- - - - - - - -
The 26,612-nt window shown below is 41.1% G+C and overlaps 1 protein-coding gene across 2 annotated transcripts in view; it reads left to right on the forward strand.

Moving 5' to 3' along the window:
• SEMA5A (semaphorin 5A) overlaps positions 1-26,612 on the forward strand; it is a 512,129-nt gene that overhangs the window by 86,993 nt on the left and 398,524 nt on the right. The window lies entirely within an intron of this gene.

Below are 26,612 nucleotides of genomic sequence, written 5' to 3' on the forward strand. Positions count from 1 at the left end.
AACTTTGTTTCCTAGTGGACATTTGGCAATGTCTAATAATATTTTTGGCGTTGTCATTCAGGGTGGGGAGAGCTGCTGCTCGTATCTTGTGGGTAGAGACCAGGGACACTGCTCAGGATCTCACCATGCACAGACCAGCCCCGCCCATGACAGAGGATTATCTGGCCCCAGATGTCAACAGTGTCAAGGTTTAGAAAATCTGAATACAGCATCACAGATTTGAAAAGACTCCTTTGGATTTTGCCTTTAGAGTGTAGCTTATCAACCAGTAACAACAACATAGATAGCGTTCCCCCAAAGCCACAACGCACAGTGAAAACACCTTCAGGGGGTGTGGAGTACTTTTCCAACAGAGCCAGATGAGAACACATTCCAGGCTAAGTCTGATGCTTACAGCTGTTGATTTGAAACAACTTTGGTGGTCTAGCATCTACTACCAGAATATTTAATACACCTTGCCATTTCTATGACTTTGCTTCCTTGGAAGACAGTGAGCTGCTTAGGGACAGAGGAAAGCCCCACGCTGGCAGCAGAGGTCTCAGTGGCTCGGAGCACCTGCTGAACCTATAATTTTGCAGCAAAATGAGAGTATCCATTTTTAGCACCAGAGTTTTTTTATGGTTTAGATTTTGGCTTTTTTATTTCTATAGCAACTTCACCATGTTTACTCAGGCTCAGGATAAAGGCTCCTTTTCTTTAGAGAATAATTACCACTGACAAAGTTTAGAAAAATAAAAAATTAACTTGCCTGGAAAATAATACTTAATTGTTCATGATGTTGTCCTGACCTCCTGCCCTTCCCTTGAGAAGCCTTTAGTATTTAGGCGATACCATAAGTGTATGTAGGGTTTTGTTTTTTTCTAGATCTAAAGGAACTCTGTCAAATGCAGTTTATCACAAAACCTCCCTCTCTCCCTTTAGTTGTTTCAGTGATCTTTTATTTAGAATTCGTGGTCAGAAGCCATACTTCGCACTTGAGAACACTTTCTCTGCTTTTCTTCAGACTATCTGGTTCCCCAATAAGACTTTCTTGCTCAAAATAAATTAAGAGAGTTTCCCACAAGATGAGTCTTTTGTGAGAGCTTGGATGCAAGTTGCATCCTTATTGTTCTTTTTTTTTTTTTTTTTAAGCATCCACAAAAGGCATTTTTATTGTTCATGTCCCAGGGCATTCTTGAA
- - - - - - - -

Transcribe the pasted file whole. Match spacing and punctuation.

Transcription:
The 26,612-nt window shown below is 41.1% G+C and overlaps 1 protein-coding gene across 2 annotated transcripts in view; it reads left to right on the forward strand.

Moving 5' to 3' along the window:
• SEMA5A (semaphorin 5A) overlaps positions 1-26,612 on the forward strand; it is a 512,129-nt gene that overhangs the window by 86,993 nt on the left and 398,524 nt on the right. The window lies entirely within an intron of this gene.

Below are 26,612 nucleotides of genomic sequence, written 5' to 3' on the forward strand. Positions count from 1 at the left end.
AACTTTGTTTCCTAGTGGACATTTGGCAATGTCTAATAATATTTTTGGCGTTGTCATTCAGGGTGGGGAGAGCTGCTGCTCGTATCTTGTGGGTAGAGACCAGGGACACTGCTCAGGATCTCACCATGCACAGACCAGCCCCGCCCATGACAGAGGATTATCTGGCCCCAGATGTCAACAGTGTCAAGGTTTAGAAAATCTGAATACAGCATCACAGATTTGAAAAGACTCCTTTGGATTTTGCCTTTAGAGTGTAGCTTATCAACCAGTAACAACAACATAGATAGCGTTCCCCCAAAGCCACAACGCACAGTGAAAACACCTTCAGGGGGTGTGGAGTACTTTTCCAACAGAGCCAGATGAGAACACATTCCAGGCTAAGTCTGATGCTTACAGCTGTTGATTTGAAACAACTTTGGTGGTCTAGCATCTACTACCAGAATATTTAATACACCTTGCCATTTCTATGACTTTGCTTCCTTGGAAGACAGTGAGCTGCTTAGGGACAGAGGAAAGCCCCACGCTGGCAGCAGAGGTCTCAGTGGCTCGGAGCACCTGCTGAACCTATAATTTTGCAGCAAAATGAGAGTATCCATTTTTAGCACCAGAGTTTTTTTATGGTTTAGATTTTGGCTTTTTTATTTCTATAGCAACTTCACCATGTTTACTCAGGCTCAGGATAAAGGCTCCTTTTCTTTAGAGAATAATTACCACTGACAAAGTTTAGAAAAATAAAAAATTAACTTGCCTGGAAAATAATACTTAATTGTTCATGATGTTGTCCTGACCTCCTGCCCTTCCCTTGAGAAGCCTTTAGTATTTAGGCGATACCATAAGTGTATGTAGGGTTTTGTTTTTTTCTAGATCTAAAGGAACTCTGTCAAATGCAGTTTATCACAAAACCTCCCTCTCTCCCTTTAGTTGTTTCAGTGATCTTTTATTTAGAATTCGTGGTCAGAAGCCATACTTCGCACTTGAGAACACTTTCTCTGCTTTTCTTCAGACTATCTGGTTCCCCAATAAGACTTTCTTGCTCAAAATAAATTAAGAGAGTTTCCCACAAGATGAGTCTTTTGTGAGAGCTTGGATGCAAGTTGCATCCTTATTGTTCTTTTTTTTTTTTTTTTTAAGCATCCACAAAAGGCATTTTTATTGTTCATGTCCCAGGGCATTCTTGAA